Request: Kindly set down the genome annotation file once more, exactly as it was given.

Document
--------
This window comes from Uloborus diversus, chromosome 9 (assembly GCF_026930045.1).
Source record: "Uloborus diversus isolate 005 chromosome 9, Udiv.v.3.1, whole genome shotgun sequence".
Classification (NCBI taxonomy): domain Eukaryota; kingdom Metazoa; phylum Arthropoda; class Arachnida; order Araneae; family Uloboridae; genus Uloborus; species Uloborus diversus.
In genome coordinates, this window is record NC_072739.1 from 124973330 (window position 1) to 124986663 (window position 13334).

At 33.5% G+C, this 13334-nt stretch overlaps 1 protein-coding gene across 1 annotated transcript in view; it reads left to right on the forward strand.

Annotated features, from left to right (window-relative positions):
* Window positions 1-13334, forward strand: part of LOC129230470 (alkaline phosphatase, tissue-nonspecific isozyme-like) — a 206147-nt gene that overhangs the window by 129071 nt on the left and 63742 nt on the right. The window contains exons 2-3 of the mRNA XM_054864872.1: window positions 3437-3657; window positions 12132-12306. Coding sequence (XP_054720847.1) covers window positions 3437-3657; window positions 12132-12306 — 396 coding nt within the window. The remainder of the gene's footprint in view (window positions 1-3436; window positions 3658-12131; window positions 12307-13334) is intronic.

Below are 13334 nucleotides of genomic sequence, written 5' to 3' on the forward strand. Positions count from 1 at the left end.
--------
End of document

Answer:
This window comes from Uloborus diversus, chromosome 9 (assembly GCF_026930045.1).
Source record: "Uloborus diversus isolate 005 chromosome 9, Udiv.v.3.1, whole genome shotgun sequence".
Classification (NCBI taxonomy): domain Eukaryota; kingdom Metazoa; phylum Arthropoda; class Arachnida; order Araneae; family Uloboridae; genus Uloborus; species Uloborus diversus.
In genome coordinates, this window is record NC_072739.1 from 124973330 (window position 1) to 124986663 (window position 13334).

At 33.5% G+C, this 13334-nt stretch overlaps 1 protein-coding gene across 1 annotated transcript in view; it reads left to right on the forward strand.

Annotated features, from left to right (window-relative positions):
* Window positions 1-13334, forward strand: part of LOC129230470 (alkaline phosphatase, tissue-nonspecific isozyme-like) — a 206147-nt gene that overhangs the window by 129071 nt on the left and 63742 nt on the right. The window contains exons 2-3 of the mRNA XM_054864872.1: window positions 3437-3657; window positions 12132-12306. Coding sequence (XP_054720847.1) covers window positions 3437-3657; window positions 12132-12306 — 396 coding nt within the window. The remainder of the gene's footprint in view (window positions 1-3436; window positions 3658-12131; window positions 12307-13334) is intronic.

Below are 13334 nucleotides of genomic sequence, written 5' to 3' on the forward strand. Positions count from 1 at the left end.